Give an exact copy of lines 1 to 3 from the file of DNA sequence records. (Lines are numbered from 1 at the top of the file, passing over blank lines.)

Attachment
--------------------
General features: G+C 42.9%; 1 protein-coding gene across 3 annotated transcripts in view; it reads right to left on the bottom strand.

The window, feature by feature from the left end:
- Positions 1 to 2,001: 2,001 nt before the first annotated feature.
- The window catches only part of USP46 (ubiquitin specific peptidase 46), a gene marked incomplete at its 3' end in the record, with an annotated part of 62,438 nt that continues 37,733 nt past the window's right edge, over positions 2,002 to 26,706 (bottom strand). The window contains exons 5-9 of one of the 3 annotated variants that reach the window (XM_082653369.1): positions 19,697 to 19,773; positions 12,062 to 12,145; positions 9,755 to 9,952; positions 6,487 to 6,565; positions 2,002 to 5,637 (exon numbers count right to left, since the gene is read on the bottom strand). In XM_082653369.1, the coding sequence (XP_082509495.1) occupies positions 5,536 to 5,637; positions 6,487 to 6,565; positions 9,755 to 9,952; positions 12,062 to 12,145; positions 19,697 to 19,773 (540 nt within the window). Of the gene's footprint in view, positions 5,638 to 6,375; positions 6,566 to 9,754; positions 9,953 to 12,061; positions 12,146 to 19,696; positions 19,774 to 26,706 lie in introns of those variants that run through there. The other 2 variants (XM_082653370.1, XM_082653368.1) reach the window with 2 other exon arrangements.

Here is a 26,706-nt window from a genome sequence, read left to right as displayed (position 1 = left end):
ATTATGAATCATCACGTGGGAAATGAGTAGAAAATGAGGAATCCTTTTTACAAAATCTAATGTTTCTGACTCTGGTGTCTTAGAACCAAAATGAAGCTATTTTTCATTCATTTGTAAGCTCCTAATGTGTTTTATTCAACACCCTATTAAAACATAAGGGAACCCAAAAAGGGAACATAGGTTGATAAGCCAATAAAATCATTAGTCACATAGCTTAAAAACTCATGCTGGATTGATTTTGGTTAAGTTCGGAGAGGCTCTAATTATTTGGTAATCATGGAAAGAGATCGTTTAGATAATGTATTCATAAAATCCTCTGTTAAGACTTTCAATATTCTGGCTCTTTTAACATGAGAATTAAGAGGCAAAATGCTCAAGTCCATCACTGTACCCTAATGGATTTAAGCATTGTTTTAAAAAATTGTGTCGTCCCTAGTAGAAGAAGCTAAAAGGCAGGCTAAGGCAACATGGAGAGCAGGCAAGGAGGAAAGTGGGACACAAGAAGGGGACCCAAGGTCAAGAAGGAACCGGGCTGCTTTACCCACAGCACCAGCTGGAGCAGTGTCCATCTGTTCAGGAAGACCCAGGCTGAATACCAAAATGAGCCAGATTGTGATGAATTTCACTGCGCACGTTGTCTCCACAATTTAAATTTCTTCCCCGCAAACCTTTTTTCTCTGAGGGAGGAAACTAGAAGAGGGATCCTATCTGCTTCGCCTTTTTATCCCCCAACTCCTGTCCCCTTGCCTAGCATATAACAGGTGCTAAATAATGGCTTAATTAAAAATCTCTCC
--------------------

General features: G+C 42.9%; 1 protein-coding gene across 3 annotated transcripts in view; it reads right to left on the bottom strand.

The window, feature by feature from the left end:
- Positions 1 to 2,001: 2,001 nt before the first annotated feature.